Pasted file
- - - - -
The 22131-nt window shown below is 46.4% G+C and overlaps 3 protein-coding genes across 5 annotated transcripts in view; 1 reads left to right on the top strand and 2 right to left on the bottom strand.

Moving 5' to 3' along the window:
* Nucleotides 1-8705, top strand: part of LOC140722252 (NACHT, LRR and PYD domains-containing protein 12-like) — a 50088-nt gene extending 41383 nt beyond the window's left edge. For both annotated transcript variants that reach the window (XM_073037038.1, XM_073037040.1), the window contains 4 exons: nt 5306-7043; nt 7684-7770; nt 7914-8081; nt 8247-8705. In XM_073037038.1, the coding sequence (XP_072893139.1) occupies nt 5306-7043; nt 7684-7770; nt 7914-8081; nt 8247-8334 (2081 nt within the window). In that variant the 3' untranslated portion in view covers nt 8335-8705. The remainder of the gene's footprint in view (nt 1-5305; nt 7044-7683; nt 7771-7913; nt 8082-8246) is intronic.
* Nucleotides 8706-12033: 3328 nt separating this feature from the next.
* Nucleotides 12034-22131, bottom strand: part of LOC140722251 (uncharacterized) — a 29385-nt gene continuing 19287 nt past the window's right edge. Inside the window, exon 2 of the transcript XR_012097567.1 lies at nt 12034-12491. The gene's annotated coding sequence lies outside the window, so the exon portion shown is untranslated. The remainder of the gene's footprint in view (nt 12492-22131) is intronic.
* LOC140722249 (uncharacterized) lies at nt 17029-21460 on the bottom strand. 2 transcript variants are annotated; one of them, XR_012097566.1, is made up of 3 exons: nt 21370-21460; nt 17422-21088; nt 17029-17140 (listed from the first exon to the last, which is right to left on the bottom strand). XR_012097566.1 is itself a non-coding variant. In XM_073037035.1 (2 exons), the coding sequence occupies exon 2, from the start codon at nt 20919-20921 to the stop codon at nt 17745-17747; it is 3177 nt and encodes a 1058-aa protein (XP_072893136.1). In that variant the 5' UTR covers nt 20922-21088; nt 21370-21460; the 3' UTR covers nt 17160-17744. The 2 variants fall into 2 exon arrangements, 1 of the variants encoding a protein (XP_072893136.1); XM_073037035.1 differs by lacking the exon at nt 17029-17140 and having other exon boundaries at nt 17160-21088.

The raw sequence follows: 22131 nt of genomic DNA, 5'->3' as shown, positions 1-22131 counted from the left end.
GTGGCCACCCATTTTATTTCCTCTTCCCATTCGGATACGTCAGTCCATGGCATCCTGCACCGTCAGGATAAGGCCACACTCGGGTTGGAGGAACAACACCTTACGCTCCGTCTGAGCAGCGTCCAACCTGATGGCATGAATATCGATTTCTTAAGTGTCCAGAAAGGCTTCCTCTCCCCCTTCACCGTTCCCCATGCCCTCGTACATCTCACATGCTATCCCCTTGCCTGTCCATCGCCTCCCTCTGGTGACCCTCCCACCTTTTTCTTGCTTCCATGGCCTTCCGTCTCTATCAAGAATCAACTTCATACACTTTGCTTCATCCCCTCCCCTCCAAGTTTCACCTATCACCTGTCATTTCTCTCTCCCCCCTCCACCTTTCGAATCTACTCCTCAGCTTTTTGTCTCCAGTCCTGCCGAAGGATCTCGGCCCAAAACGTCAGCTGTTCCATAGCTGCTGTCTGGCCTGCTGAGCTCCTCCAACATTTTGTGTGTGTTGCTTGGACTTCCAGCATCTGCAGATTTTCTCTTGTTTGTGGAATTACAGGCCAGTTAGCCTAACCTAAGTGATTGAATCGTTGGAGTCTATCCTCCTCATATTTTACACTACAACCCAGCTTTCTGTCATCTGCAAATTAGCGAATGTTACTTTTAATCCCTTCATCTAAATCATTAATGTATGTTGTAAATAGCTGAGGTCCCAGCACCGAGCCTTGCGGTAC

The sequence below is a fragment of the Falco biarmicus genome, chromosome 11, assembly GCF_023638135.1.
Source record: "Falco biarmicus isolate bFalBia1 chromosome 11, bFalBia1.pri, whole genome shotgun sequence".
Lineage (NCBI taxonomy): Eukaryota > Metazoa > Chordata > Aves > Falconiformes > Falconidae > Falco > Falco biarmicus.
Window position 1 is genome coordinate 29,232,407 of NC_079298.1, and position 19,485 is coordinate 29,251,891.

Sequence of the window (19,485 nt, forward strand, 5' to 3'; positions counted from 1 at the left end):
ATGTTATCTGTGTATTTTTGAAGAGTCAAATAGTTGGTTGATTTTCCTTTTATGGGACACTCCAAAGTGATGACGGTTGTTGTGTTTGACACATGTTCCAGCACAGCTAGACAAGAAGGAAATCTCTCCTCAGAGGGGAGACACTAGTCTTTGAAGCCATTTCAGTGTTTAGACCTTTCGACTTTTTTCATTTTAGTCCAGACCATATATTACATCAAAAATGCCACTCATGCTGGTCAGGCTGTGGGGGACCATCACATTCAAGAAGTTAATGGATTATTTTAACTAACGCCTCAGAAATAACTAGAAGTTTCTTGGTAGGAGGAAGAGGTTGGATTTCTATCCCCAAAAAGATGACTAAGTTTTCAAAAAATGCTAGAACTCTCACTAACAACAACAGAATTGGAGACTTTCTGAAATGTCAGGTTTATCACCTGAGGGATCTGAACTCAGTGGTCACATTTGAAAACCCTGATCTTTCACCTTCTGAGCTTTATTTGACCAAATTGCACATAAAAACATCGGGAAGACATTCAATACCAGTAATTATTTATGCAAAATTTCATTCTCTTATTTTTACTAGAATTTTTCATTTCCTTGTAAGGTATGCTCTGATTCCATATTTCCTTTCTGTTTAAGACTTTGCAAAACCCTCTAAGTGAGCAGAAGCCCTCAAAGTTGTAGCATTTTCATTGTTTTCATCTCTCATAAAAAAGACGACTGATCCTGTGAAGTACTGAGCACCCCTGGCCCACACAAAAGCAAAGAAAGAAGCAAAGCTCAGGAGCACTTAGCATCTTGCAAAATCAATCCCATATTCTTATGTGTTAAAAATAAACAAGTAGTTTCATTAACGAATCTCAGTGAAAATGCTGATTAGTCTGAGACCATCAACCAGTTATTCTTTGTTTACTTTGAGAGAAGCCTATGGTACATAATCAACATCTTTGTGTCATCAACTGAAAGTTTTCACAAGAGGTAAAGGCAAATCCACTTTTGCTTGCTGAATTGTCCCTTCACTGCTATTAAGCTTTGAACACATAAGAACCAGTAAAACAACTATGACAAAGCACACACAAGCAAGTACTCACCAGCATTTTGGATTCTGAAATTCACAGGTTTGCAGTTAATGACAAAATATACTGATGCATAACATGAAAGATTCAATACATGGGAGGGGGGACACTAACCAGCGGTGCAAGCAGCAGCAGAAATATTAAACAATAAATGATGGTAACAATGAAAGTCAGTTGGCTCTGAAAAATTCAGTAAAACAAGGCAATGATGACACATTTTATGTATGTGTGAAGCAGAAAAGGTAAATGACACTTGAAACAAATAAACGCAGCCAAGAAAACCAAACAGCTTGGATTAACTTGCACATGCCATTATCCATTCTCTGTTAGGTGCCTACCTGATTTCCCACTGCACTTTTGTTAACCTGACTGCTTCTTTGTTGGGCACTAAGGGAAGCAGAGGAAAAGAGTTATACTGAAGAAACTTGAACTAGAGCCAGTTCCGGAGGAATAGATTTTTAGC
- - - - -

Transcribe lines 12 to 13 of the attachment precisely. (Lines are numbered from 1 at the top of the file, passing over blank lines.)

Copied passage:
Window position 1 is genome coordinate 29,232,407 of NC_079298.1, and position 19,485 is coordinate 29,251,891.

Sequence of the window (19,485 nt, forward strand, 5' to 3'; positions counted from 1 at the left end):